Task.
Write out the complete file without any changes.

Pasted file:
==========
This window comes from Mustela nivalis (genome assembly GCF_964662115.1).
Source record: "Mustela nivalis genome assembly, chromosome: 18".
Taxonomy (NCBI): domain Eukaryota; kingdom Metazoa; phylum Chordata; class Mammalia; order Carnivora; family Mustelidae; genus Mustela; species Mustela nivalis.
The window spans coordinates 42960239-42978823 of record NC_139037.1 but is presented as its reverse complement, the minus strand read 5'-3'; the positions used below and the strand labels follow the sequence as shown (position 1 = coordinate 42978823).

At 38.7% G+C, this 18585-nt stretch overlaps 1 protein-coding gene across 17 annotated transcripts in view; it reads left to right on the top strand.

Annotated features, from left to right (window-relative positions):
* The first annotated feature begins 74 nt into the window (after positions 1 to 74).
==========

This window comes from Mustela nivalis (genome assembly GCF_964662115.1).
Source record: "Mustela nivalis genome assembly, chromosome: 18".
Taxonomy (NCBI): domain Eukaryota; kingdom Metazoa; phylum Chordata; class Mammalia; order Carnivora; family Mustelidae; genus Mustela; species Mustela nivalis.
The window spans coordinates 42960239-42978823 of record NC_139037.1 but is presented as its reverse complement, the minus strand read 5'-3'; the positions used below and the strand labels follow the sequence as shown (position 1 = coordinate 42978823).

At 38.7% G+C, this 18585-nt stretch overlaps 1 protein-coding gene across 17 annotated transcripts in view; it reads left to right on the top strand.

Annotated features, from left to right (window-relative positions):
* The first annotated feature begins 74 nt into the window (after positions 1 to 74).